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Fransie Malherbe Frandsen

Fransie Malherbe Frandsen



“We don't so much get to choose our subjects as our obsessions choose us"
John Irving

Fransie Malherbe Frandsen was born in South Africa. After studying art and graphic design in Denmark and the United Kingdom, she completed a post-graduate in Art Pshycotherapy, a sector in which she operated for several years. She currently lives and paints from her studio in Geneva, Switzerland. In addition, Fransie writes and illustrates children's books. Fransie’s work is strongly influenced, not only by the memories of her childhood in politically challenged South Africa, but also by her experience, as Art Psychotherapist, in working with troubled and marginalised individuals. The recurring theme is the analysis of power in its different forms, especially in terms of abuse, in our society. Starting from Karl Marx's statement " religion is the opium of people", Fransie introduces a philosophical reflection on the humans' need, since the very beginning, to look for an answer on the origin of life in the concepts of a God. Religion can in fact take an obsessive connotation, sometimes even dangerous, when the idea of faith is distorted and used as a tool to justify other types on interests, like conflicts or the violation of fundamental human rights. The strict respect for dogmas can, as a matter of fact, lead to a one-sided approach which can become fanaticism and negation of the individual personality and will. These artworks reflect the artist's profound sense of empathy for the neglected, especially children, with the aim of giving voice to their pain and their desperate need to be heard. The obsessive attention to violated rights and the representation of shattered lives finds its expression in the frequent use of elements such as birds, dragonflies and butterflies that become symbols of the desire for rebirth and redemption. Fransie uses mixed media and digitally altered images, which are then manually transferred onto the board. Layers of acrylic paint and glazes allow Fransie to create compositions where the depicted objects and people seem to have the chance of living a new life; in this way the artist is willing to offer her characters a second chance.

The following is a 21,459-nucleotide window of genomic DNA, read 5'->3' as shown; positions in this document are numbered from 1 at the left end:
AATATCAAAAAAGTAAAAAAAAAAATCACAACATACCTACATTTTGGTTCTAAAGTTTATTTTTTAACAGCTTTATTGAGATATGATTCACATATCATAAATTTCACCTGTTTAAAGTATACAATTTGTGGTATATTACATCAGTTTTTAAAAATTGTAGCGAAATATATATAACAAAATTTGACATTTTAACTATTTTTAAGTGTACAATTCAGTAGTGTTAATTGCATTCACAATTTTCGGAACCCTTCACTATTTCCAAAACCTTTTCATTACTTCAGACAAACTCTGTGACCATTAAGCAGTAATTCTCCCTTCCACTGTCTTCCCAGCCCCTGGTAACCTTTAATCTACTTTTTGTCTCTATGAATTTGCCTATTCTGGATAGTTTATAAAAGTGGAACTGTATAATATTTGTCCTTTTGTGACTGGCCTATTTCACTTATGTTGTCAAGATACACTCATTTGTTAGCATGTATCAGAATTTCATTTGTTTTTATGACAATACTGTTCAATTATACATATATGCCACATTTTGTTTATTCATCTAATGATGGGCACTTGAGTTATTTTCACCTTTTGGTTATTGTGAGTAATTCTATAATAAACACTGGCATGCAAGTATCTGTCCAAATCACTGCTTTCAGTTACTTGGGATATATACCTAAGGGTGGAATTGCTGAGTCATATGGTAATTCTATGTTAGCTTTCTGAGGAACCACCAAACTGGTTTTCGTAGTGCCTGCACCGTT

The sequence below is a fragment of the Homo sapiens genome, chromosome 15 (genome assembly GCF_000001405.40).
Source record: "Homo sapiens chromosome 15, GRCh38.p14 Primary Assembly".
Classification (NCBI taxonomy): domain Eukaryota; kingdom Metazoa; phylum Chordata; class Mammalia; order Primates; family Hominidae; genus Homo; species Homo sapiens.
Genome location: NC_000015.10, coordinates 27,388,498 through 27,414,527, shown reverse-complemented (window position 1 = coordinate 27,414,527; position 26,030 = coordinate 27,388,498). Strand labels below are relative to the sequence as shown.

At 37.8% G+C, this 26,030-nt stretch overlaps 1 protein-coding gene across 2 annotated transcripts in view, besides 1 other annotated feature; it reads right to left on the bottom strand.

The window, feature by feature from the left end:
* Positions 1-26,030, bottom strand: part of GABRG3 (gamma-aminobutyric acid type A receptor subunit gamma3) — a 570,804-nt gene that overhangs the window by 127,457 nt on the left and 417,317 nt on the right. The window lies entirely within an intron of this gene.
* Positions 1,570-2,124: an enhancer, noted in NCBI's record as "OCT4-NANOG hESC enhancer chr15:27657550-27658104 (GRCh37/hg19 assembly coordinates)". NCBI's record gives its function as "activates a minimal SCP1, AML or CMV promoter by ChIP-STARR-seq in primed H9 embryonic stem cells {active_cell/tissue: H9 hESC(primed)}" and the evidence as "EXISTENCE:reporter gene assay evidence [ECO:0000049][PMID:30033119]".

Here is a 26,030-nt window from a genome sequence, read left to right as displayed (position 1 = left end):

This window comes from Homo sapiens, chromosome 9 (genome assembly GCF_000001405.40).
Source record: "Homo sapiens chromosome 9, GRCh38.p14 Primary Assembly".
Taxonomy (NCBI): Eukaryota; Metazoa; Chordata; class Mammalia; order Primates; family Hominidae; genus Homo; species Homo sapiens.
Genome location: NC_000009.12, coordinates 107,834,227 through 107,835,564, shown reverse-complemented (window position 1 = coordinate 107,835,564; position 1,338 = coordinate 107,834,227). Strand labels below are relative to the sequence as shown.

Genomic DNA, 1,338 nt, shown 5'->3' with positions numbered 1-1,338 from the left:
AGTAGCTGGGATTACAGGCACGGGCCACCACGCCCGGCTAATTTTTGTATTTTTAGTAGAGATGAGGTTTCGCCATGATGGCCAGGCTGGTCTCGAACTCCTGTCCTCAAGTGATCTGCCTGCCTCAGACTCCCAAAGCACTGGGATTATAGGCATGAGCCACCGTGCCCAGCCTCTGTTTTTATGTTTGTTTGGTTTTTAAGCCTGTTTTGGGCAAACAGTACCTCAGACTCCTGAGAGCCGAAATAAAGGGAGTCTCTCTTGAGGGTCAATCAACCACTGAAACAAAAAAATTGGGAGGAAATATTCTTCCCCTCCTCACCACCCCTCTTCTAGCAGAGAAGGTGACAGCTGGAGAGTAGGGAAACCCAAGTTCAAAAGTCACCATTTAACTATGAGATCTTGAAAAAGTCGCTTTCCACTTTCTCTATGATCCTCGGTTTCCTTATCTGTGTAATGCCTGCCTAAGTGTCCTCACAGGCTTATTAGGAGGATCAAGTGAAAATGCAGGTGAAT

Critical review by Senior Art Curator Erika Gravante

Collage appeared in contemporary art in the early 1900s, especially with Cubism and Surrealism, two of the artistic currents most prone to visual and technical experimentation in the last century. This technique has great appeal because collage by nature breaks the mold, in practical action but also in form and content, breaking down reality and tangible things to compose impossible photographs of imaginary moments. Fransie's collages in addition have the element of painting as an aesthetic binder of those images (parts of) chosen by the artist. The colors are terse, the light created as a thin layer whose task is to repel and attract at the same time. Fransie's works of art are of immediate assimilation, the main aspect of her aesthetic is seen again in her paintings and in her search for the elements to be relocated. A vaguely vintage allure lingers but does not stress the eye; on the contrary, it attracts it as if to a familiar environment. The small phrases that are added to the image seem to sneak into the painting and the artist's thoughts to whisper their presence. "When I am in front of the blank canvas, which is both stimulating and dismaying, an old philosophical problem haunts me: why is there something and why not nothingness? [...] For, indeed, who - apart from the artist - can produce meaning in an absurd world?" wondered Kiefer during the awarding, in Turin, of his Honorary Degree in Philosophy. And it is following this reflection of the great artist that we also recognize Fransie's work as a producer of meaning from the absurd and not the other way around. A research and artistic practice that is based on the right choice of the right technique, looking for the real, cutting it, tearing it, dividing its ways to compose a new and unexpected light.


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